A previously unobserved celestial event called the Camelopardalid meteor shower is set to take place for the first time on the night of 23 May.
Although skywatchers have been able to watch annual showers such as the Leonids and the Perseids, when Earth passes through debris left behind by the Comet Swift-Tuttle, for hundreds of years, next week's shower has never before graced our skies.
The spectacular show is the result of tiny pieces of rock and ice given off by Comet 209P/LINEAR, a very faint comet that was discovered in 2004 by the Lincoln Near-Earth Asteroid Research initiative. The comet completes one orbit around the Sun every five years.
The Camelopardalid meteor shower will be visible for spectators in North America, as it is expected to occur on the night of 23 May and the early morning of 24 May. However, as the event will occur after sunrise, it will not be visible in the UK.
Earth's orbit will intersect the comet's debris fields from 1803 to 1924, which according to USA Today, makes the shower more of a storm.
Speaking to IBTimes UK, Robert Massey, of the Royal Astronomical Society, explained: "The likelihood is that Earth, for the first time, will intercept the comet's dust trails."
"This is material that broke off the comet in the early 20th century. It is only now that they are in position for the Earth to move between them."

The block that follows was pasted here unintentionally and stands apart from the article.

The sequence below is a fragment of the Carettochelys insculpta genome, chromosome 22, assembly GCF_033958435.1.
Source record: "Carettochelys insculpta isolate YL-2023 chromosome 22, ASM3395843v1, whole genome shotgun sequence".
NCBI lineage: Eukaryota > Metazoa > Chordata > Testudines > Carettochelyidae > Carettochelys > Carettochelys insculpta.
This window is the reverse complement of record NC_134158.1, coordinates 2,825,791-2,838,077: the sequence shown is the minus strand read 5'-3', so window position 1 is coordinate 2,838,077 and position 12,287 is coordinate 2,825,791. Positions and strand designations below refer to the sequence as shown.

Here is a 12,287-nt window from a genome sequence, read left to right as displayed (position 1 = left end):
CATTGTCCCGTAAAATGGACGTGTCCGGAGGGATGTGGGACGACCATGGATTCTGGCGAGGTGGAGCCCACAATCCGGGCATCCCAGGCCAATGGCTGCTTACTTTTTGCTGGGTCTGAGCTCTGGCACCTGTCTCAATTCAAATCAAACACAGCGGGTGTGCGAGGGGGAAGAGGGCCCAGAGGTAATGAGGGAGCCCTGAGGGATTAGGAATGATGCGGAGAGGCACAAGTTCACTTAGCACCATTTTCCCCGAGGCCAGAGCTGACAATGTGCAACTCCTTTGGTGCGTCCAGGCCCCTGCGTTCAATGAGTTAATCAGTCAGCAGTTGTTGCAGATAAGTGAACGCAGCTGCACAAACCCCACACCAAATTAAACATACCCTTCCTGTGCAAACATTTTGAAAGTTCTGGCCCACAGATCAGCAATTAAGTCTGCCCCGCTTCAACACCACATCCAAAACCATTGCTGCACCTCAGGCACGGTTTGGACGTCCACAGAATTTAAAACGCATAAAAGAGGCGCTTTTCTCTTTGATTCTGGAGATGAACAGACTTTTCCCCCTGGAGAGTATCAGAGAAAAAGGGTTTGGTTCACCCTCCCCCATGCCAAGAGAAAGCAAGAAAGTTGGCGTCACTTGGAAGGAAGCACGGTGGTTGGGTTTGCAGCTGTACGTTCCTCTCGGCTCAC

A meteor shower occurs when Earth passes through clouds of dust and gas left behind from comets as the planet orbits the sun. The material burns up as it enters the Earth's atmosphere, creating a spectacular display.
The show depends on the amount of debris in space, but some forecasters have predicted next week's shower may see up to 200 "shooting stars" per hour. But it is still unclear as to exactly what will happen.
"They tend to be quite good on timing - the models of trails have got better, which is good for die-hard fans," Massey added. "But Quite often the gravity of Jupiter can nudge streams of material - It is difficult to know what will happen."
Bill Cooke, a Nasa meteor expert and head of the US Meteoroid Environment Office at the Marshall Space Flight Center, told Space.com: "There could be a new meteor shower, and I want to see it with my own eyes."
"We expect these meteors to radiate from a point in Camelopardalis, also known as 'the giraffe,' a faint constellation near the North Star," Cooke said. "It will be up all night long for anyone who wishes to watch throughout the night."
According to the Orion Gazette, the comet is expected to be as bright as 10th or 11th magnitude. The Camelopardalids will appear to radiate from the direction of the constellation Camelopardalis.